Want to read more?
At the start of the pandemic in March we took the decision to make online access to our news free of charge by taking down our paywall. At a time where accurate information about Covid-19 was vital to our community, this was the right decision – even though it meant a drop in our income. In order to help safeguard the future of our journalism, the time has now come to reinstate our paywall, However, rest assured that access to all Covid related news will still remain free.
To access all other news will require a subscription, as it did pre-pandemic. The good news is that for the whole of December we will be running a special discounted offer to get 3 months access for the price of one month. Thank you for supporting us during this incredibly challenging time.
We value our content and access to our full site is only available with a subscription. Your subscription entitles you to 7-day-a-week access to our website, plus a full digital copy of that week’s paper to read on your pc/mac or mobile device. In addition, your subscription includes access to digital archive copies from 2006 onwards.
Just want to read one issue? No problem you can subscribe for just one week (or longer if you wish).
BREXIT should set ‘alarm bells’ ringing in the Highlands and Islands, a Holyrood shadow minister has warned, writes senior reporter Sandy Neil.
Scottish Labour’s newly appointed Shadow Minister for environment, climate change and land reform David Stewart said leaving the European Union, as Prime Minister Theresa’s new UK Government is committed to do, presents a huge risk for farmers, infrastructure, and exports such as Scottish salmon.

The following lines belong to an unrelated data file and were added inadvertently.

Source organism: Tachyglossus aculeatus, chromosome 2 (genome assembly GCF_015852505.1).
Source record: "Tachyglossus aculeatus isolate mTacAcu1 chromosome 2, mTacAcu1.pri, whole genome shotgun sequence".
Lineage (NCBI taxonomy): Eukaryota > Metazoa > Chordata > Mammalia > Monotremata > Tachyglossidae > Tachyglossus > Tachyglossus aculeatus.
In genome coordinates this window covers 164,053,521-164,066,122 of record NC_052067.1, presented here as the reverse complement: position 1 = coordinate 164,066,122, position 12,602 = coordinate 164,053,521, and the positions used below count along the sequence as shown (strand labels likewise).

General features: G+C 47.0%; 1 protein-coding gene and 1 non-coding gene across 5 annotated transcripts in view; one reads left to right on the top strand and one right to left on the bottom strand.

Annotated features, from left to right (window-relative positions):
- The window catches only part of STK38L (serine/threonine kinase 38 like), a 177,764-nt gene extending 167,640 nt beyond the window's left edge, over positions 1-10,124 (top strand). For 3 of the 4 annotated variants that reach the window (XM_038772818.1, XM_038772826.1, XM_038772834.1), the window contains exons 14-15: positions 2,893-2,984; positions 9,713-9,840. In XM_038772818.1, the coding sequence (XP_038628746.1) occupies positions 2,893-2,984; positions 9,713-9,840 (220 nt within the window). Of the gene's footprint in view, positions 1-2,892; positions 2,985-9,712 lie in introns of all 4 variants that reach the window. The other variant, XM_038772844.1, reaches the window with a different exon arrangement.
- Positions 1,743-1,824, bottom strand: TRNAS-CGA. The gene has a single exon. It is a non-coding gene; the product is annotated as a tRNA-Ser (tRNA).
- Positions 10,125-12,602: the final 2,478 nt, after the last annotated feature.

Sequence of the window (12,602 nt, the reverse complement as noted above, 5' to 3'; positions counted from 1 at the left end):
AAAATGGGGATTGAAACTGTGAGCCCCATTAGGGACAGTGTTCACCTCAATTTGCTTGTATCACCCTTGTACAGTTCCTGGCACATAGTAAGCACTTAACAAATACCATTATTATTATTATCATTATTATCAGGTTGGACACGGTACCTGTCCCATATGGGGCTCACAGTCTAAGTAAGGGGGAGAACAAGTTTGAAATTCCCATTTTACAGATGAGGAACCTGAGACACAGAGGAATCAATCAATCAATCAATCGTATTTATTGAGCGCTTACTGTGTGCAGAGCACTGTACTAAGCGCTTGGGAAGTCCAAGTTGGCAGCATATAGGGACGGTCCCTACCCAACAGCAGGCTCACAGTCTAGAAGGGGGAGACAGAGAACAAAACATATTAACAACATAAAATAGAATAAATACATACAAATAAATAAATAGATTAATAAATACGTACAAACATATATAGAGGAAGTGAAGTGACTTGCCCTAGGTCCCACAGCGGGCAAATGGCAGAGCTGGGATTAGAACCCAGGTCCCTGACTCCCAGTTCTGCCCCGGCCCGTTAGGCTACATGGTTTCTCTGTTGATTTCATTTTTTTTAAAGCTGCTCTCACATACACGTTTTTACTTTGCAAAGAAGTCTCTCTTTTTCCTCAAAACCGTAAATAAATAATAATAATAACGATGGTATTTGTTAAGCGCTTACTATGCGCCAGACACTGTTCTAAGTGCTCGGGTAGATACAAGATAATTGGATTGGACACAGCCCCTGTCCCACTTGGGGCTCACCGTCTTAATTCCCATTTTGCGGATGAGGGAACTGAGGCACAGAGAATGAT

Mr Stewart, a list MSP for the Highlands and Islands region, said on a fact-finding visit to Oban’s Job Centre on Thursday: ‘It’s clear the remit of the Tory Government is to exit. There are clouds on the horizon that will affect everyone in Argyll and Bute. This affects every party, and every individual.
‘Farming is crucial for the people of Argyll and Bute. Some farmers I speak to have 90 per cent of their income coming from single farm payments [also known as CAP funding]. CAP is funded by Europe. What will happen? No one knows.’
European structural funds, for roads, bridges, causeways, harbours and ferries, are also at risk, he said: ‘Whilst the UK is a net contributor to the EU, the Highlands and Islands was a crucial area for spend, because the EU rightly has a policy of convergence: bringing up poorer areas of the EU to the EU average, and we were at 75 per cent of average GDP.
‘The figures for spend are phenomenal, around £2billion. How is that going to be replaced? [Structural funds] helped fund the UHI, the Mallaig Road, the Kessock Bridge, and just about every causeway in the Western Isles. They’re there to stimulate economic development – that’s why I’m so concerned about exit.’
Jobs in Argyll’s growing salmon industry could also take a hit, he said: ‘If you take businesses in Argyll and Bute that export to Europe, currently there is no tariffs. Take salmon for example, which is one of our crucial exports: if we have tariffs in the future, that’s going to make it more expensive for Scottish exports to the EU. Half our exports don’t go outwith the EU. We need to get a deal that is as near as damn it a single market. Otherwise it’s going to affect export capability, which means jobs and services in Argyll and Bute.
‘It will be a rash man or woman who predicts there will be a single market, or that we will have unified CAP payments. The negotiation takes place with 27 countries versus the one. Alarm bells are ringing with me on all these issues.’